BOOK REVIEW: Zealot by Reza Aslan

A book on Jesus of Nazreth should be reviewed on Christmas day. I am cheesy that way.

Zealot

Zealot: The Life and Times of Jesus of Nazreth is both the first book of Reza Aslan’s that I purchased and the first audiobook I’ve ever listened to.

Zealot helped me make up mind about two things:

First, I am not a ‘purely’ audiobook person. I loved listening to this one, but will soon have to get an ebook or hard copy, to be able to flip pages and re-read sections and commit to memory phrases and names…

Second, religion is scary. It’s not for me.

Reza Aslan in his book No god, but God* says religion is not faith, religion is the story of faith. (That’s something I get completely and see it in the lives of the most faithful, be it of mono- or poly-theistic religious dispensation. They always put their faith over rituals.)

So, Zealot is the story of people who sought a different story to guide their faith. It’s a fascinating narration of Roman rule, power of the clergy and Jesus of Nazareth. Even more fascinating is the building of myths and stories to empower faith, after crucifixion of their prophet. The roles played by Jesus’s brother James and both the apostles who knew him personally and those who didn’t, and the debatable claims about Jesus’s life by Paul. As per Aslan, Paul is amongst the first to envision Christianity as a religion.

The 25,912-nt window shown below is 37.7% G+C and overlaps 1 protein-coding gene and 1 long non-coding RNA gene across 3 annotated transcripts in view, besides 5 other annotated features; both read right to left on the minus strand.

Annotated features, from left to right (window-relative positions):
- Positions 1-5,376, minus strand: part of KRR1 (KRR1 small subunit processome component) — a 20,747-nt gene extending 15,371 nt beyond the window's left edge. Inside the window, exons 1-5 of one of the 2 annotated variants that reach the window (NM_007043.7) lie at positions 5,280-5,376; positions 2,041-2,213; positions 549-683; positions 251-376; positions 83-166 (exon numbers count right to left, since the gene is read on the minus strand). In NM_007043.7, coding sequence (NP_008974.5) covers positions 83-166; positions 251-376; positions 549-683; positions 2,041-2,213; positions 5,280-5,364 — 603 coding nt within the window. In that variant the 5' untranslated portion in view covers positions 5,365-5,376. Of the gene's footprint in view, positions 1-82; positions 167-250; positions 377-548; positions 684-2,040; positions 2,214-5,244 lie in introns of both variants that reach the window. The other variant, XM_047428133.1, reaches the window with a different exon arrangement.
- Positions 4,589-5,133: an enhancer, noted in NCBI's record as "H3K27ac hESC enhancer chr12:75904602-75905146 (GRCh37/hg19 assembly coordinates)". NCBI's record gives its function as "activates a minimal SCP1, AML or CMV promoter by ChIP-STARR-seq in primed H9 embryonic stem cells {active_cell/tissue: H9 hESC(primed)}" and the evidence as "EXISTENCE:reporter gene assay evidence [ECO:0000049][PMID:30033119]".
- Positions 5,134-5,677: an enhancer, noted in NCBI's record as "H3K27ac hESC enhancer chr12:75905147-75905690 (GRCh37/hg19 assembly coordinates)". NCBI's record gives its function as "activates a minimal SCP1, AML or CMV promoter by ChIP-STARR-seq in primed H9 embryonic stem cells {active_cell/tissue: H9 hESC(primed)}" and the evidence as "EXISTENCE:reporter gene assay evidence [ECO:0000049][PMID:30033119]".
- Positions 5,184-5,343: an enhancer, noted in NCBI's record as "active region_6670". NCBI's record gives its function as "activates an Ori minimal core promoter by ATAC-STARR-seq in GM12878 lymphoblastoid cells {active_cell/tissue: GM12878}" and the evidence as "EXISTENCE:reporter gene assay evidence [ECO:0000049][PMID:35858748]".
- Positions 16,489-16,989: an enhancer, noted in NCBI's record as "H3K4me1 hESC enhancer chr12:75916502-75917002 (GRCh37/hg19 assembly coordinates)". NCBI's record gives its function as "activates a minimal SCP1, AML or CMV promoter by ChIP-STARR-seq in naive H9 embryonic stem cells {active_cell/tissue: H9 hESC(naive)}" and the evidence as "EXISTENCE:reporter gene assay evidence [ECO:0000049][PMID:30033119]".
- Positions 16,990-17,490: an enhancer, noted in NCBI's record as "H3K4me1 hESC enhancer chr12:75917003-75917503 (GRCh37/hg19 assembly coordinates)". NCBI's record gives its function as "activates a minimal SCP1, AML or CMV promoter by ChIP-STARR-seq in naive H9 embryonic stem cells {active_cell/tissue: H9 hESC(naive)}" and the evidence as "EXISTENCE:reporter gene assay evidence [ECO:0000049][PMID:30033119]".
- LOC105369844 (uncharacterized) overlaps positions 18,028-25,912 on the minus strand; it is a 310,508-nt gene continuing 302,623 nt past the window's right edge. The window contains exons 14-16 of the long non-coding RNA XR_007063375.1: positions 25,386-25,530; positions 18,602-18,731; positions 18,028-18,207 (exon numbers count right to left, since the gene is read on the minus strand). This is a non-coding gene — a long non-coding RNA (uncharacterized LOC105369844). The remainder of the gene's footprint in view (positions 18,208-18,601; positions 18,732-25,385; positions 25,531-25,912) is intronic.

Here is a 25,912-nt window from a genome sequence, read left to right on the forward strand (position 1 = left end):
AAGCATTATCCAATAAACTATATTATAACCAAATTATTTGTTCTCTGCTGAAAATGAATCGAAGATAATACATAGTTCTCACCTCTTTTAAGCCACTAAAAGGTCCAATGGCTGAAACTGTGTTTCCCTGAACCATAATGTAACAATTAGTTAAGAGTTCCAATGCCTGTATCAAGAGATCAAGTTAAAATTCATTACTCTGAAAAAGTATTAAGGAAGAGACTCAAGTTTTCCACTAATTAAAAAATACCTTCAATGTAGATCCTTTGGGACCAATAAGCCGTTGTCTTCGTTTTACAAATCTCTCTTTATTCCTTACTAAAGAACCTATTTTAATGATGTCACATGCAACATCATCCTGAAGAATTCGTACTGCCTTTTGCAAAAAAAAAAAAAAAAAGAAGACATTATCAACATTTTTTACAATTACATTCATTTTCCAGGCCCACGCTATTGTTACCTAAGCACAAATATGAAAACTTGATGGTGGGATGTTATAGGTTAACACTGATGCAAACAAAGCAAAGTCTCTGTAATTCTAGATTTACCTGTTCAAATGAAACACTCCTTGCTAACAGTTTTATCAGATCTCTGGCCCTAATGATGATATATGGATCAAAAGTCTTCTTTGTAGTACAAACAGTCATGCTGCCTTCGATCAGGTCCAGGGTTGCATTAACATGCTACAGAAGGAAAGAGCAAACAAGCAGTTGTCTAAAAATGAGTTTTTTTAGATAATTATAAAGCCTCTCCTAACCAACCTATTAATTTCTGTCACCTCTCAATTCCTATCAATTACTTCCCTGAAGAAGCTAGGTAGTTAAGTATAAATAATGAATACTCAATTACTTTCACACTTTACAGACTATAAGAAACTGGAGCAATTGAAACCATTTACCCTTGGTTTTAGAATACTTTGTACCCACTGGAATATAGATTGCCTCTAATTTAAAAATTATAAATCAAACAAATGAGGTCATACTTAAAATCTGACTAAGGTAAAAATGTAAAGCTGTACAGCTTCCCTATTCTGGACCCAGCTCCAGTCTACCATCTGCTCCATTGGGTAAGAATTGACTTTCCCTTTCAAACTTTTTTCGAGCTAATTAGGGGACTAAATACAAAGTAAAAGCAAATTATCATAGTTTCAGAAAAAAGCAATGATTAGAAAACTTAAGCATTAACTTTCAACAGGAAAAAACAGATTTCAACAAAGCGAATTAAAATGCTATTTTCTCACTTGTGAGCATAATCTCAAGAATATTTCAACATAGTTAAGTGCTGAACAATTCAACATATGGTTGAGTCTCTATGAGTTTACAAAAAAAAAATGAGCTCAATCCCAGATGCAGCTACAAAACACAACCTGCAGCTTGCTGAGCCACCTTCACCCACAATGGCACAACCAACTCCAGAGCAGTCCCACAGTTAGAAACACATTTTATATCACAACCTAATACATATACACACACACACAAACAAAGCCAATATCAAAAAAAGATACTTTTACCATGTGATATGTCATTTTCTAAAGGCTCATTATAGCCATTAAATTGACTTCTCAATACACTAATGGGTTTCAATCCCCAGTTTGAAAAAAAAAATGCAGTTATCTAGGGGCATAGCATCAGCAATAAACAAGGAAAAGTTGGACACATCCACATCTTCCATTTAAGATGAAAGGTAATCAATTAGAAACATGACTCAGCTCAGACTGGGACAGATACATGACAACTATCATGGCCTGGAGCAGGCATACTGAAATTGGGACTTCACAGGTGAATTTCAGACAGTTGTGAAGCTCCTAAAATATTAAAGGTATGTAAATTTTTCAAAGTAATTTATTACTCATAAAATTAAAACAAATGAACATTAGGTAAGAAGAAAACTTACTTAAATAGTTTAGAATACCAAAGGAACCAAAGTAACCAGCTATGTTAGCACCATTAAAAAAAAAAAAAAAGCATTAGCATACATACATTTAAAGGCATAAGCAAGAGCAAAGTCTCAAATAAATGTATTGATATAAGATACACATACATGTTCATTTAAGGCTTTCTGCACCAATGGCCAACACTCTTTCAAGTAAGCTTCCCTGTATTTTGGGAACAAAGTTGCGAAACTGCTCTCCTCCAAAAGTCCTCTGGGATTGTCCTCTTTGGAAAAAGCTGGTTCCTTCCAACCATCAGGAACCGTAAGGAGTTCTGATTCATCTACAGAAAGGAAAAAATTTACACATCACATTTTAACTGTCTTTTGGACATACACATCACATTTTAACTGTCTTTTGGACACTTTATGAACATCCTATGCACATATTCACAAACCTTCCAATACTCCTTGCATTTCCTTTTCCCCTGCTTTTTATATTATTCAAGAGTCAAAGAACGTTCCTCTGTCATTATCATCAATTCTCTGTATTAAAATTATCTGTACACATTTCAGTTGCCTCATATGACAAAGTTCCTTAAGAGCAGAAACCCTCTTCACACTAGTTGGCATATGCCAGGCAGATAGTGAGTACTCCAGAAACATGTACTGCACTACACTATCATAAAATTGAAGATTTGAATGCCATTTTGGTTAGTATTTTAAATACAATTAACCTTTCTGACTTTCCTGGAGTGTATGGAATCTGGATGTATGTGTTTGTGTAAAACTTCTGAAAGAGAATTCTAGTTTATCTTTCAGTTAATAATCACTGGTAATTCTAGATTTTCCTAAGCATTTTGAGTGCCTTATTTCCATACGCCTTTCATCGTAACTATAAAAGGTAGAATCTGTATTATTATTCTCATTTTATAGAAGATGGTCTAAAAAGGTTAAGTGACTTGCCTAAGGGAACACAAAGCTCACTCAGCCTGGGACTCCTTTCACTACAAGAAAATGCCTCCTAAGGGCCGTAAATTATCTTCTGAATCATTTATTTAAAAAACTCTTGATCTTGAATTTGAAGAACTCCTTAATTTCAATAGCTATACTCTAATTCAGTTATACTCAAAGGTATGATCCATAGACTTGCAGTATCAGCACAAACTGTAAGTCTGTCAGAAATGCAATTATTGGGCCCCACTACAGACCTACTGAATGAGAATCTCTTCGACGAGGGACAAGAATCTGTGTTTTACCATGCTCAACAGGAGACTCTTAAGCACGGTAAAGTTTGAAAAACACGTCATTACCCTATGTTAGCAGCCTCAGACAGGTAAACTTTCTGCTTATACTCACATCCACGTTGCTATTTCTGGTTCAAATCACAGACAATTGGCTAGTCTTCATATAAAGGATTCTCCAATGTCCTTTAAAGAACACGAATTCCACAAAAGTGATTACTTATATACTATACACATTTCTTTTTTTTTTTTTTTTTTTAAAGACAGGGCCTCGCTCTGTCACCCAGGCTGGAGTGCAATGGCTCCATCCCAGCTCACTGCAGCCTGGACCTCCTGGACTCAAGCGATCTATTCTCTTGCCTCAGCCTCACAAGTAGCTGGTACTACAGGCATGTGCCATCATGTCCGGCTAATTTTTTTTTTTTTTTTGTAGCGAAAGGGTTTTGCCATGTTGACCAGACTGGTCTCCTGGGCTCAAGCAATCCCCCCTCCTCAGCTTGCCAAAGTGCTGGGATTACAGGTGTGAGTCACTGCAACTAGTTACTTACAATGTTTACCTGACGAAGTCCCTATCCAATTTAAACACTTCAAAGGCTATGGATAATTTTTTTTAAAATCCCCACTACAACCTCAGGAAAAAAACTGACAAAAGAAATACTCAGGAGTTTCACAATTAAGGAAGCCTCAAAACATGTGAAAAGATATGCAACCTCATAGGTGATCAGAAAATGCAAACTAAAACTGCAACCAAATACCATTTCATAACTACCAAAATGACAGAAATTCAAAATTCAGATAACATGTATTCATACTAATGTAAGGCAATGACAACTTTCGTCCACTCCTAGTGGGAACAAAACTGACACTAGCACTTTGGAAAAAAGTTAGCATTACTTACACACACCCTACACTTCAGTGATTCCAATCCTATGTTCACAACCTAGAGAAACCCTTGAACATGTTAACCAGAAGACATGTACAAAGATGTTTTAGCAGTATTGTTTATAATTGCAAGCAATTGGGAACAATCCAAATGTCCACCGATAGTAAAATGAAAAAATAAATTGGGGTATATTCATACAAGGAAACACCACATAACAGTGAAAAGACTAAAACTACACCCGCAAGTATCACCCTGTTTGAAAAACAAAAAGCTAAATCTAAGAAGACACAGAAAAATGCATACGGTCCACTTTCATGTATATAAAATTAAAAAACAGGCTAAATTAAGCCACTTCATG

This book has been controversial in that it says Jesus was a passionate and zealous Jew, and not the man of peace that Christianity now makes him out to be. There have also been disagreements with the author on his reading of the New Testament.

Since I am neither well-versed in the Testaments nor have read in great detail the counter-arguments, I consumed the book with the simple familiarity of a Hindu-born irreligious person who schooled in a Catholic convent.

Zealot speaks of Jesus the revolutionary from Nazareth, before he became Christ. The life of a man when he was still in control of it vs. the history of a man as his followers sought to write it.

Zealot is a reminder that everything that is to happen has already happened, and stories of violence, cruelty, abject poverty, vulgar wealth, goodness and humanity are cyclical. But with every cycle new martyrs, new heroes and new villains are created. Some cycles are more powerful than the rest, they give birth to set-in-stone narratives… religion.

Listening to Zealot, for me there was an echo of another book that addresses the duality of Jesus: The Good Man Jesus and the Scoundrel Christ by Philip Pullman. That book again distinguishes between the human and the divine, and is well-worth a read too.

I learnt a valuable lesson as a writer, listening to this audiobook; it underscored the importance of metre in all types of writing, not just poetry and lyrics. Aslan reads the book, or to put it more accurately, recounts a story. You realise then that why some writing is so compelling, while others barely manage to ride on the merit of its content.

*My current read.

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